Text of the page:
Introduction: Upcycled Christmas Tree: Mason Jars and Soup Cans
Backstory: I moved into my house just a few days before Christmas years ago. I didn't have any furniture, let alone a tree for Christmas. So I wrapped all our moving boxes and stacked them up in a pyramid... and that was our tree that year. That sorta started a tradition. Each year since I've built our tree out of recycled or upcycled materials that I either salvage or already have on hand. I love the idea of giving stuff destined for the landfill some new life before sending them on their way.
This year, I used a bunch of soup cans, tins, and mason jars that have been rattling around the garage. The result is a 2D, wall-mounted tree that I think came out really well. I like the slight monochromatic feel of the tree from the reflectiveness of all the glass and tin.
I hand punched the tins and the kids helped decorate by placing ornaments they chose into the mason jars.
Consider voting for this project in the Anything Goes contest.
Here are some links to previous trees:
- Mason jars
- Sauce jars
- Soup cans
- Cocoa tins
- Coffee cans/tins
- 2x4 lumber (but could use other dimensional lumber as well)
- Wood screws for frame assembly
- Finish nails
- Tape measure
- Nice to have
- Hot glue gun
- Chop saw or mitre saw
- String lights
- Tree topper
Step 1: Pick Your Size
- I found that taping out or using sidewalk chalk to sketch the tree in actual size helped me get a sense of scale.
- This isn't strictly necessary, but it does help maintain the triangle shape as you space out bottles and cans.
- Using your cans and jars, start experimenting with the placement.
- I recommend placing smaller cans and bottles at the top. Real trees have more petite branches near the top and this helps carry that image thru.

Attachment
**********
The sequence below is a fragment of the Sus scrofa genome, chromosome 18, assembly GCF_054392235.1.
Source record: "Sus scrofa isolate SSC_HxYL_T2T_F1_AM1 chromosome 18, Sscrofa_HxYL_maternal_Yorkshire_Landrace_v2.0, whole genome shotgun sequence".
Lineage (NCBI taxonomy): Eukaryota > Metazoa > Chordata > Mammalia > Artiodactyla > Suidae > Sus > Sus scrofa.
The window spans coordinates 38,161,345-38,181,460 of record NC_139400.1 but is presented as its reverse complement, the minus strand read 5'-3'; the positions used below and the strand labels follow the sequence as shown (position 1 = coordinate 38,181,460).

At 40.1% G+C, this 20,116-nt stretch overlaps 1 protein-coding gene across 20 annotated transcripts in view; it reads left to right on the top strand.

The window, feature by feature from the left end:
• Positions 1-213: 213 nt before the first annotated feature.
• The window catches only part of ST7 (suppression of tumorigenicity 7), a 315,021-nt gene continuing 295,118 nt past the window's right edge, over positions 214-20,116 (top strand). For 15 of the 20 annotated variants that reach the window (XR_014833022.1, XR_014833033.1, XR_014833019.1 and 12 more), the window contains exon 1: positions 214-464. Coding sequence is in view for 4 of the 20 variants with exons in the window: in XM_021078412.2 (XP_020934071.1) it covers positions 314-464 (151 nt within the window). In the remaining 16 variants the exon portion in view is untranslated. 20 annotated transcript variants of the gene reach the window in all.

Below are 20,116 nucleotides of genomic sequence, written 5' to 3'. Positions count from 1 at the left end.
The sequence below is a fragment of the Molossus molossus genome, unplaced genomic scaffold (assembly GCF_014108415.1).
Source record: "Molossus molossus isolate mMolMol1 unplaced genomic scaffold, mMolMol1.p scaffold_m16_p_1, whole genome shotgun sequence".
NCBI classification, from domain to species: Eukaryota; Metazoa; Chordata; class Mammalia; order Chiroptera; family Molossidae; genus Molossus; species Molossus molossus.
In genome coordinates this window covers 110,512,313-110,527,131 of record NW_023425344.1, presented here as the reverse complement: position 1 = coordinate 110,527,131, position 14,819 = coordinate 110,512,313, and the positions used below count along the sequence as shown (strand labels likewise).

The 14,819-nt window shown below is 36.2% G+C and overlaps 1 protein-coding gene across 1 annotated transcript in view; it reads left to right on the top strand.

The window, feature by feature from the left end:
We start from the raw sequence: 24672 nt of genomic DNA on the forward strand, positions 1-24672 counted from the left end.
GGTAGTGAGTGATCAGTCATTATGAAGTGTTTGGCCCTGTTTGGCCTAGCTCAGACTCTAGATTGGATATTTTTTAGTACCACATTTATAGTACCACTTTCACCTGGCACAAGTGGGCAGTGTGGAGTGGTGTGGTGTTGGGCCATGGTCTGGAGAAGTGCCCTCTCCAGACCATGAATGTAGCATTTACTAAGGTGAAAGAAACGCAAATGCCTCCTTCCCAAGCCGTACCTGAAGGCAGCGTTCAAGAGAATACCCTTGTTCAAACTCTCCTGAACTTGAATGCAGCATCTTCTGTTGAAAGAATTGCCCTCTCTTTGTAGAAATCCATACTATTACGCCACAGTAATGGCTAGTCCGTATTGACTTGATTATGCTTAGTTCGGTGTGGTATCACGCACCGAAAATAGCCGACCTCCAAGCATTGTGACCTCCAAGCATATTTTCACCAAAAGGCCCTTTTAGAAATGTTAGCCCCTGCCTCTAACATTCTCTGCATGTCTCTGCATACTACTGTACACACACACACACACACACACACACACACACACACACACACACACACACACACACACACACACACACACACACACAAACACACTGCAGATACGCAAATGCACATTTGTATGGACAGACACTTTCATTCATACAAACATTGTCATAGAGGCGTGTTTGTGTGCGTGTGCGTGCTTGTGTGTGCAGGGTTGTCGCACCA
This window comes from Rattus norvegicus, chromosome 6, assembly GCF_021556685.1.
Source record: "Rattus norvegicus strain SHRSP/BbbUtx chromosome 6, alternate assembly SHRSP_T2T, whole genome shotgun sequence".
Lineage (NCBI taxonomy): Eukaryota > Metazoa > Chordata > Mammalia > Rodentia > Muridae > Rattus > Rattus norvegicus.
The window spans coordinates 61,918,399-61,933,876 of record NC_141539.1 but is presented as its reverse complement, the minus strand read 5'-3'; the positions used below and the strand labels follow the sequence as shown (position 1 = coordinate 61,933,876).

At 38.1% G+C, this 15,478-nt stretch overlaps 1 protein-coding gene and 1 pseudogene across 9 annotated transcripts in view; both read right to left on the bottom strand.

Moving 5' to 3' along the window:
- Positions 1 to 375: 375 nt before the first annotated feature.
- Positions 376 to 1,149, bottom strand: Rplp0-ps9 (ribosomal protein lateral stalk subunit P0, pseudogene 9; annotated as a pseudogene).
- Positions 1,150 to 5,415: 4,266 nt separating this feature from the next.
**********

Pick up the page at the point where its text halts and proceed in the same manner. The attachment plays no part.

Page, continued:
- I started measuring for and cutting my 2x4's about this time to help get the spacing right.
Step 2: Mount the Frame
- I used the last of my 2x4 to brace the back of each shelf for the frame. This also allowed me to screw into a vertical stud in my wall with just a couple of screws instead of one or more for each shelf.
- I installed two temporary feet to keep it in the right position while I screwed it into a wall stud
- To make this easier, I mapped out the stud with a level, studfinder, and painter's tape.
- Then I disconnected the feet for a free-floating look
Step 3: Make a Can Punching Jig
I just used scrap lumber for this. It isn't entirely necessary but it does speed up the can-punching process over just holding each can in your hand.
You could use a drill, a machinist punch, or anything sharp. I found holding a finish nail in a set of vicegrips worked the best. I got it to a point I didn't even need a hammer and could just apply enough hand pressure to make the nail holes.
Step 4: So. Many. Cans.
- I just did standard holiday icons for the punches in making the tin can ornaments
- Trees, crowns, hearts, snowflakes, reindeer, candles, etc. But make whatever you want.
- This is a great part for an energetic toddler to help with. My 7 year old loved punching the holes with a hammer.
I just did these separate from the tree once I had the frame up.
Step 5: Get Creative
I used some coffee and cocoa tins for some nicer icons and letterbox work.
Step 6: Fill Up the Frame
You can do this however you want. I thought that it looked best alternating rows of cans and jars. But the random effect looks good, too. You could do all tin cans, all jars, or any combination.
I found a beverage dispenser complete with spigot that was the perfect size to represent the "trunk"
Step 7: Add Your Flair and Your Color
The kids just love helping to decorate. So they got to add ornaments just like they would on a real tree. They just picked them out and plopped them down into the mason jars. The jars' glass made everything, even cloth ornaments, shiny and sparkle. I think the monochrome effect of this is really nice.
Step 8: Add a Little Light
It's tricky to get the lights in without knocking everything over. So I had to hot-glue a few cans and jars into place.
Just take your time and systematically tuck them into the cans and jars. If you had the $$ to buy them, having individual, battery operated lights in the cans would be amazing. It would eliminate the cluttered look of the wires. However, it would detract from the "use what's around" ethos. So I stuck with the string lights I've had forever.
Step 9: Enjoy!
Participated in the
Anything Goes Contest